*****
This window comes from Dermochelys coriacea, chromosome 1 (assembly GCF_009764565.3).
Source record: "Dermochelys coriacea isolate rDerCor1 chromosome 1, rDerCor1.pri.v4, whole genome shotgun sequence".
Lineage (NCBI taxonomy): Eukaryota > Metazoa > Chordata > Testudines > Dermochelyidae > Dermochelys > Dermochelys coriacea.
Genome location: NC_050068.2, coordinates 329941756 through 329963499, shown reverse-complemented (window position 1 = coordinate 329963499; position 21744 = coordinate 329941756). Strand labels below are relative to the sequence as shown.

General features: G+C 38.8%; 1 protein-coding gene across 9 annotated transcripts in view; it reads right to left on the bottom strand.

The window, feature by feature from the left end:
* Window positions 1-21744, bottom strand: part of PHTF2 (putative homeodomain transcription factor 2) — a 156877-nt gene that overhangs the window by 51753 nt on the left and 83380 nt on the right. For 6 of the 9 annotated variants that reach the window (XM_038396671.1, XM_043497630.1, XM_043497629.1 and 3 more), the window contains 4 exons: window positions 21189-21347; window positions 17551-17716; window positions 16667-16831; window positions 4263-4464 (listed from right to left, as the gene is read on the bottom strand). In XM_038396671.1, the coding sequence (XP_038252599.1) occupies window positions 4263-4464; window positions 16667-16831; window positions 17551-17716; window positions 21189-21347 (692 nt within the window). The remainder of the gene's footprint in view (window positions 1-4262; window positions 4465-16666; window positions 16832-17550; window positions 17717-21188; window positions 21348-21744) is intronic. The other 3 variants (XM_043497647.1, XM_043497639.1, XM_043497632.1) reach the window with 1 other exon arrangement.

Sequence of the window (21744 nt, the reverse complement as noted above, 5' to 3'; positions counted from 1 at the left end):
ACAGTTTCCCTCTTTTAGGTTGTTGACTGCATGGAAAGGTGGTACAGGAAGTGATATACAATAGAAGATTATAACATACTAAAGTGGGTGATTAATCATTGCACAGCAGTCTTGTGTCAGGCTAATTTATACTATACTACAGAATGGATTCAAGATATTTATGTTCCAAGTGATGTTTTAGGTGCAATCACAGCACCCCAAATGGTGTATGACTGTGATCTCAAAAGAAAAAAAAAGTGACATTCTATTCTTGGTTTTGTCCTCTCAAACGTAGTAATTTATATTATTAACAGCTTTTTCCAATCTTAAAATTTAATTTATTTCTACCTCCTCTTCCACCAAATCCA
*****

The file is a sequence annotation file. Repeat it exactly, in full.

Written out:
This window comes from Dermochelys coriacea, chromosome 1 (assembly GCF_009764565.3).
Source record: "Dermochelys coriacea isolate rDerCor1 chromosome 1, rDerCor1.pri.v4, whole genome shotgun sequence".
Lineage (NCBI taxonomy): Eukaryota > Metazoa > Chordata > Testudines > Dermochelyidae > Dermochelys > Dermochelys coriacea.
Genome location: NC_050068.2, coordinates 329941756 through 329963499, shown reverse-complemented (window position 1 = coordinate 329963499; position 21744 = coordinate 329941756). Strand labels below are relative to the sequence as shown.

General features: G+C 38.8%; 1 protein-coding gene across 9 annotated transcripts in view; it reads right to left on the bottom strand.

The window, feature by feature from the left end:
* Window positions 1-21744, bottom strand: part of PHTF2 (putative homeodomain transcription factor 2) — a 156877-nt gene that overhangs the window by 51753 nt on the left and 83380 nt on the right. For 6 of the 9 annotated variants that reach the window (XM_038396671.1, XM_043497630.1, XM_043497629.1 and 3 more), the window contains 4 exons: window positions 21189-21347; window positions 17551-17716; window positions 16667-16831; window positions 4263-4464 (listed from right to left, as the gene is read on the bottom strand). In XM_038396671.1, the coding sequence (XP_038252599.1) occupies window positions 4263-4464; window positions 16667-16831; window positions 17551-17716; window positions 21189-21347 (692 nt within the window). The remainder of the gene's footprint in view (window positions 1-4262; window positions 4465-16666; window positions 16832-17550; window positions 17717-21188; window positions 21348-21744) is intronic. The other 3 variants (XM_043497647.1, XM_043497639.1, XM_043497632.1) reach the window with 1 other exon arrangement.

Sequence of the window (21744 nt, the reverse complement as noted above, 5' to 3'; positions counted from 1 at the left end):
ACAGTTTCCCTCTTTTAGGTTGTTGACTGCATGGAAAGGTGGTACAGGAAGTGATATACAATAGAAGATTATAACATACTAAAGTGGGTGATTAATCATTGCACAGCAGTCTTGTGTCAGGCTAATTTATACTATACTACAGAATGGATTCAAGATATTTATGTTCCAAGTGATGTTTTAGGTGCAATCACAGCACCCCAAATGGTGTATGACTGTGATCTCAAAAGAAAAAAAAAGTGACATTCTATTCTTGGTTTTGTCCTCTCAAACGTAGTAATTTATATTATTAACAGCTTTTTCCAATCTTAAAATTTAATTTATTTCTACCTCCTCTTCCACCAAATCCA